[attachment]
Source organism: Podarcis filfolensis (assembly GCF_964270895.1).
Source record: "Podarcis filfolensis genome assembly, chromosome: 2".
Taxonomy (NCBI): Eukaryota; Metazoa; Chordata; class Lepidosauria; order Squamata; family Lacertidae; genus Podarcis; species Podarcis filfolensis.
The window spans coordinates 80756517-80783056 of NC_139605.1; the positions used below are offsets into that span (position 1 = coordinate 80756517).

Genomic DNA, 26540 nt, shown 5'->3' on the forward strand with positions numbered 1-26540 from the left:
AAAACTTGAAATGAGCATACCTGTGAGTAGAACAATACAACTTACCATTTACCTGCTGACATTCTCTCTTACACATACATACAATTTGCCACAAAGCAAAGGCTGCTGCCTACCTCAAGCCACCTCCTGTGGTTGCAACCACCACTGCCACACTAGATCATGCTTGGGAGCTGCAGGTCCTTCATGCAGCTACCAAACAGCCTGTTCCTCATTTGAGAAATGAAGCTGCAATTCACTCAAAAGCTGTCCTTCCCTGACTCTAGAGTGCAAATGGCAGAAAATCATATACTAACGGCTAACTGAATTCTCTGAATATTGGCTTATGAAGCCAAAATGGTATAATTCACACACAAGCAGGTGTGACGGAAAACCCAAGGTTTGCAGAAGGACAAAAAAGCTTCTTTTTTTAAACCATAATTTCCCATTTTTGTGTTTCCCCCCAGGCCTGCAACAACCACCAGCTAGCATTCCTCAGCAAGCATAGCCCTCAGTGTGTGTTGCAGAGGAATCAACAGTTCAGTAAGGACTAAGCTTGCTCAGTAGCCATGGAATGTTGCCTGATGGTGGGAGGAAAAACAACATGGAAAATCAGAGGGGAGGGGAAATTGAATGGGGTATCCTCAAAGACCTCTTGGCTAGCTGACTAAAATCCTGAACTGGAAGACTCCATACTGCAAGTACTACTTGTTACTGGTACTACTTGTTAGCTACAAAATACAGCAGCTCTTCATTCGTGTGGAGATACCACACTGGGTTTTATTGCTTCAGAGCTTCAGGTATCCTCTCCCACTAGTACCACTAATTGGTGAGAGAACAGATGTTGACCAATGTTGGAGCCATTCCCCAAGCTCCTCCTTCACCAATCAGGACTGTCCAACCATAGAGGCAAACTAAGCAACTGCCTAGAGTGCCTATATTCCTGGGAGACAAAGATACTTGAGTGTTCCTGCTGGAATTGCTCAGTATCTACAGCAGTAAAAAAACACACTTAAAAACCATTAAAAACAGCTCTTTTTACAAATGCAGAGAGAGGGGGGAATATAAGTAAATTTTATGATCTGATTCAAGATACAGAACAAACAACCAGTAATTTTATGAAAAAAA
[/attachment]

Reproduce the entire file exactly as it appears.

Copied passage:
Source organism: Podarcis filfolensis (assembly GCF_964270895.1).
Source record: "Podarcis filfolensis genome assembly, chromosome: 2".
Taxonomy (NCBI): Eukaryota; Metazoa; Chordata; class Lepidosauria; order Squamata; family Lacertidae; genus Podarcis; species Podarcis filfolensis.
The window spans coordinates 80756517-80783056 of NC_139605.1; the positions used below are offsets into that span (position 1 = coordinate 80756517).

Genomic DNA, 26540 nt, shown 5'->3' on the forward strand with positions numbered 1-26540 from the left:
AAAACTTGAAATGAGCATACCTGTGAGTAGAACAATACAACTTACCATTTACCTGCTGACATTCTCTCTTACACATACATACAATTTGCCACAAAGCAAAGGCTGCTGCCTACCTCAAGCCACCTCCTGTGGTTGCAACCACCACTGCCACACTAGATCATGCTTGGGAGCTGCAGGTCCTTCATGCAGCTACCAAACAGCCTGTTCCTCATTTGAGAAATGAAGCTGCAATTCACTCAAAAGCTGTCCTTCCCTGACTCTAGAGTGCAAATGGCAGAAAATCATATACTAACGGCTAACTGAATTCTCTGAATATTGGCTTATGAAGCCAAAATGGTATAATTCACACACAAGCAGGTGTGACGGAAAACCCAAGGTTTGCAGAAGGACAAAAAAGCTTCTTTTTTTAAACCATAATTTCCCATTTTTGTGTTTCCCCCCAGGCCTGCAACAACCACCAGCTAGCATTCCTCAGCAAGCATAGCCCTCAGTGTGTGTTGCAGAGGAATCAACAGTTCAGTAAGGACTAAGCTTGCTCAGTAGCCATGGAATGTTGCCTGATGGTGGGAGGAAAAACAACATGGAAAATCAGAGGGGAGGGGAAATTGAATGGGGTATCCTCAAAGACCTCTTGGCTAGCTGACTAAAATCCTGAACTGGAAGACTCCATACTGCAAGTACTACTTGTTACTGGTACTACTTGTTAGCTACAAAATACAGCAGCTCTTCATTCGTGTGGAGATACCACACTGGGTTTTATTGCTTCAGAGCTTCAGGTATCCTCTCCCACTAGTACCACTAATTGGTGAGAGAACAGATGTTGACCAATGTTGGAGCCATTCCCCAAGCTCCTCCTTCACCAATCAGGACTGTCCAACCATAGAGGCAAACTAAGCAACTGCCTAGAGTGCCTATATTCCTGGGAGACAAAGATACTTGAGTGTTCCTGCTGGAATTGCTCAGTATCTACAGCAGTAAAAAAACACACTTAAAAACCATTAAAAACAGCTCTTTTTACAAATGCAGAGAGAGGGGGGAATATAAGTAAATTTTATGATCTGATTCAAGATACAGAACAAACAACCAGTAATTTTATGAAAAAAA